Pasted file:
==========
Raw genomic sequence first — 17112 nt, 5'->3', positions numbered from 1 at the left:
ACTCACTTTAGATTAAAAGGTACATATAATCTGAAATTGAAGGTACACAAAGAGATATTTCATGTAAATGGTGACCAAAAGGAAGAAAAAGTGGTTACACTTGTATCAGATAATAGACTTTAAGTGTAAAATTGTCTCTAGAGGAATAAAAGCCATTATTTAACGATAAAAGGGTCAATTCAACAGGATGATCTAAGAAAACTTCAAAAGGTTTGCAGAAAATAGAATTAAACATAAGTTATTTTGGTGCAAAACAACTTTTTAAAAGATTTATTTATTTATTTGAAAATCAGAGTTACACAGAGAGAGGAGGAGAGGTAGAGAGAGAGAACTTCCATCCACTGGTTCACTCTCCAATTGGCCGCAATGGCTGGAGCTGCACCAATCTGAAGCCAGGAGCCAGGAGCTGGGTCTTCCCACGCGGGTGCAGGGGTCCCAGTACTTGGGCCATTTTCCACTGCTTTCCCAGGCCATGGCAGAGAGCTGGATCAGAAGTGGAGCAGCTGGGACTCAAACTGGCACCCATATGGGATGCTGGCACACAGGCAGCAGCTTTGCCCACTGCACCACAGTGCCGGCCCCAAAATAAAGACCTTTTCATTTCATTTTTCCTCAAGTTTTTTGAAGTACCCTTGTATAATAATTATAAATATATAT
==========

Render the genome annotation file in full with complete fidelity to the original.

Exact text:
Raw genomic sequence first — 17112 nt, 5'->3', positions numbered from 1 at the left:
ACTCACTTTAGATTAAAAGGTACATATAATCTGAAATTGAAGGTACACAAAGAGATATTTCATGTAAATGGTGACCAAAAGGAAGAAAAAGTGGTTACACTTGTATCAGATAATAGACTTTAAGTGTAAAATTGTCTCTAGAGGAATAAAAGCCATTATTTAACGATAAAAGGGTCAATTCAACAGGATGATCTAAGAAAACTTCAAAAGGTTTGCAGAAAATAGAATTAAACATAAGTTATTTTGGTGCAAAACAACTTTTTAAAAGATTTATTTATTTATTTGAAAATCAGAGTTACACAGAGAGAGGAGGAGAGGTAGAGAGAGAGAACTTCCATCCACTGGTTCACTCTCCAATTGGCCGCAATGGCTGGAGCTGCACCAATCTGAAGCCAGGAGCCAGGAGCTGGGTCTTCCCACGCGGGTGCAGGGGTCCCAGTACTTGGGCCATTTTCCACTGCTTTCCCAGGCCATGGCAGAGAGCTGGATCAGAAGTGGAGCAGCTGGGACTCAAACTGGCACCCATATGGGATGCTGGCACACAGGCAGCAGCTTTGCCCACTGCACCACAGTGCCGGCCCCAAAATAAAGACCTTTTCATTTCATTTTTCCTCAAGTTTTTTGAAGTACCCTTGTATAATAATTATAAATATATAT